Friday, July 30, 2010

Passport Pages + an Article


We did manage to get our passports sent to the consulate in time to avoid the new $82 fee for having additional visa pages added. Yay! It took about a week for them to turn around. It appears that they sew the new pages to a piece of tape, and then tape them into the passport. You can see the sewing and tape in the photos here (click to enlarge). The quote on the stitched pages is kind of appropriate - I wonder if they did that on purpose.

It's nice, but I can't help thinking it doesn't look like $82 worth of materials and effort. They don't even pay for postage - you have to include a self-addressed stamped envelope (unless they've changed that since the fee change).

In other news, I just clicked on an article someone posted on Facebook tonight and in the sideline of the article saw this headline: "America, There Is a Better Way: It's Called Germany".
I'm not prepared to make a comment on it yet as I'm still reading it, but wanted to put it up right away because regardless of the lean or content I figure plenty of people who read this blog might be interested in checking it out based on the title alone.


  1. Heh, I just bought that book that the article references after hearing its author on Rachel Maddow's show this week. Oughta be good reading in Detroit this week.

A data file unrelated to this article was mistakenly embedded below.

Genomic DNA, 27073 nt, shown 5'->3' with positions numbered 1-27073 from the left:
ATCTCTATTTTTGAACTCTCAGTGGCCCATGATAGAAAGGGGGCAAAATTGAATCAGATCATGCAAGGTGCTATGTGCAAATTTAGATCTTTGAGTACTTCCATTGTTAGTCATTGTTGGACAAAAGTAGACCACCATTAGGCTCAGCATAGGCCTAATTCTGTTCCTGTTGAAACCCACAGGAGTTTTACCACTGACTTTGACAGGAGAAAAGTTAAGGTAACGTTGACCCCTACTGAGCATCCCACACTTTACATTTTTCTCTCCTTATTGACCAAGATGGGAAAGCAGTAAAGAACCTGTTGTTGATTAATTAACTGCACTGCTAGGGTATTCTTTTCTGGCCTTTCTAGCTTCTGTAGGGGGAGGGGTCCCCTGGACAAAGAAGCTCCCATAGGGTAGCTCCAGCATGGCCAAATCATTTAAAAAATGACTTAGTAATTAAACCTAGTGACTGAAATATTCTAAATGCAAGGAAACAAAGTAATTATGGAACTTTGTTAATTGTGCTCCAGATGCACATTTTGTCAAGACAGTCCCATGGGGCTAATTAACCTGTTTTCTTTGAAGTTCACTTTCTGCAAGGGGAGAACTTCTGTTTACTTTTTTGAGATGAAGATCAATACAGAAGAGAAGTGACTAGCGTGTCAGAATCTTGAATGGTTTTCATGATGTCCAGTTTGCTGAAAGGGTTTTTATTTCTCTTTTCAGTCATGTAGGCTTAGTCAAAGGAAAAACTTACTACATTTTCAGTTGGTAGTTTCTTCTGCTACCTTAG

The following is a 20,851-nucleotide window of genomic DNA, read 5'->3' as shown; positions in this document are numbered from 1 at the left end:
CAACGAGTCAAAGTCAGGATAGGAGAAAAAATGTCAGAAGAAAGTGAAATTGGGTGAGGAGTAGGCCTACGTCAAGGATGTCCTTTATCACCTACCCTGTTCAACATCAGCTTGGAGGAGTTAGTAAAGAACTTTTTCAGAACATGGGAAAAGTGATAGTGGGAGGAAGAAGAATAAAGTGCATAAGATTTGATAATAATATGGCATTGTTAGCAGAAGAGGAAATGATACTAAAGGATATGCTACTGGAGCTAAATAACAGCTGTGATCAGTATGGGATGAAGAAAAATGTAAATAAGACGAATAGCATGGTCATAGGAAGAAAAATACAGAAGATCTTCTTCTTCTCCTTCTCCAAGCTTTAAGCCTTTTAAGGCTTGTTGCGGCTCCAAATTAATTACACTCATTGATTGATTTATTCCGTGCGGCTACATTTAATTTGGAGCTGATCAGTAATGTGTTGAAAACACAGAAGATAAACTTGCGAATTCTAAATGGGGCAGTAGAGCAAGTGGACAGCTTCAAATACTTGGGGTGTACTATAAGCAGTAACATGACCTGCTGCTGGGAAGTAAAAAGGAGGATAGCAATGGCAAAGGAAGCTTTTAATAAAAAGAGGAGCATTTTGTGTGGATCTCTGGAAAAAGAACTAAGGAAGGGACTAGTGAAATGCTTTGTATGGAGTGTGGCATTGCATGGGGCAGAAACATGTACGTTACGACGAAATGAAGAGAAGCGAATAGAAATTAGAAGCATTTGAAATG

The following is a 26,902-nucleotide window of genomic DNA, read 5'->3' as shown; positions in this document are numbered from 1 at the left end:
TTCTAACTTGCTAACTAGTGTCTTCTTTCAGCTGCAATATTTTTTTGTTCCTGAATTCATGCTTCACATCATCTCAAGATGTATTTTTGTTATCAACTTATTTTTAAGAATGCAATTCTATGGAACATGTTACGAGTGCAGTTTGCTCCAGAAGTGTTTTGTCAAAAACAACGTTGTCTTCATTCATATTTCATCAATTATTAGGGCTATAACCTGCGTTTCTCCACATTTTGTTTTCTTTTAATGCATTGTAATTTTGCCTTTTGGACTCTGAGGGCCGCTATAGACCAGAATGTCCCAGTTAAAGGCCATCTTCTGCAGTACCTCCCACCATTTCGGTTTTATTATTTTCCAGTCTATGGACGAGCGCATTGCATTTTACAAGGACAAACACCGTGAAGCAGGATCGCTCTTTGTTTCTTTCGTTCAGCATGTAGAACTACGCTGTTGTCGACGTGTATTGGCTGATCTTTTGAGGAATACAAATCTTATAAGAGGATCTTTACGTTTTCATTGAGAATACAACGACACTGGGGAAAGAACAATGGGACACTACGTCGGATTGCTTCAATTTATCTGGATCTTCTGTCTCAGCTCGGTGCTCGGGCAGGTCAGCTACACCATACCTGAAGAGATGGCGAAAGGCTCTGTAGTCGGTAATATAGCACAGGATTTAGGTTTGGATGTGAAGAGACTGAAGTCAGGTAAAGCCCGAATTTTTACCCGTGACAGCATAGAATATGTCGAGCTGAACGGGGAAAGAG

I'll try to keep it out of my mom's hands or get her to read it while I'm over there so I can bring it back...on the other hand, how much value is there in preaching to the choir? ;-)

  2. @Cliff. If you lose the choir, they'll stop singing. That means they will stop inspiring the congregation. Without this inspiration, the congregation might stray from the path of righteousness. As Obama has discovered.


    The "...brilliant argument about why the one clear advantage America has over Europe and the rest of the world, its per capita GDP, has plenty to do with how unhealthy and unequal the country is."

    It's something I've maintained in in late-night, red-wine conversations for two decades. US GDP figures are bloated by stuff that a sensible country should reduce, not expand.

    Spend money on safe roads, and it's a drain on GDP. Spend money on crash repairs and higher insurance premiums, and GDP goes up.

    The same argument applies ESPECIALLY to healthcare. According to figures Geoghegan quotes, the US were to introduce a national health scheme like most other countries, the economy would contract by at least 5%, right? But it might contract without actually throwing people out of work.

    Anyway, don't get me started...

  3. I've been waiting form Geoghegan's book to make it out of my local bookstore's mailroom ever since a friend sent me the article via Facebook.


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